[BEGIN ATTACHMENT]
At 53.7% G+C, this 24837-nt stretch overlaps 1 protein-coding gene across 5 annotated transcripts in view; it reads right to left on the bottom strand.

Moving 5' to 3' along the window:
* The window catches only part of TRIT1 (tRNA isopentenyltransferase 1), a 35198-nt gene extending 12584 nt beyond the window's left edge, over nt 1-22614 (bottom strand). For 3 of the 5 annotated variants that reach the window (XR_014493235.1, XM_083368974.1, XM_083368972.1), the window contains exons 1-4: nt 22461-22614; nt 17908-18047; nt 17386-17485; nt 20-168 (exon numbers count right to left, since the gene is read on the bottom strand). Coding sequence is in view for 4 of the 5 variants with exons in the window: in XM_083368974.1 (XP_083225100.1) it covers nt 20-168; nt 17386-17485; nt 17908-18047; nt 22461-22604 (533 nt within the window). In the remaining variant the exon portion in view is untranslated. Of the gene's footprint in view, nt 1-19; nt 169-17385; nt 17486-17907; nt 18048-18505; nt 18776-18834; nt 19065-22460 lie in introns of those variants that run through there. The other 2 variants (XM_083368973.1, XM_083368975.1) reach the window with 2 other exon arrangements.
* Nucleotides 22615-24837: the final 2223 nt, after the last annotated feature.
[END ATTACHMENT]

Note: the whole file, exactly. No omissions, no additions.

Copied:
At 53.7% G+C, this 24837-nt stretch overlaps 1 protein-coding gene across 5 annotated transcripts in view; it reads right to left on the bottom strand.

Moving 5' to 3' along the window:
* The window catches only part of TRIT1 (tRNA isopentenyltransferase 1), a 35198-nt gene extending 12584 nt beyond the window's left edge, over nt 1-22614 (bottom strand). For 3 of the 5 annotated variants that reach the window (XR_014493235.1, XM_083368974.1, XM_083368972.1), the window contains exons 1-4: nt 22461-22614; nt 17908-18047; nt 17386-17485; nt 20-168 (exon numbers count right to left, since the gene is read on the bottom strand). Coding sequence is in view for 4 of the 5 variants with exons in the window: in XM_083368974.1 (XP_083225100.1) it covers nt 20-168; nt 17386-17485; nt 17908-18047; nt 22461-22604 (533 nt within the window). In the remaining variant the exon portion in view is untranslated. Of the gene's footprint in view, nt 1-19; nt 169-17385; nt 17486-17907; nt 18048-18505; nt 18776-18834; nt 19065-22460 lie in introns of those variants that run through there. The other 2 variants (XM_083368973.1, XM_083368975.1) reach the window with 2 other exon arrangements.
* Nucleotides 22615-24837: the final 2223 nt, after the last annotated feature.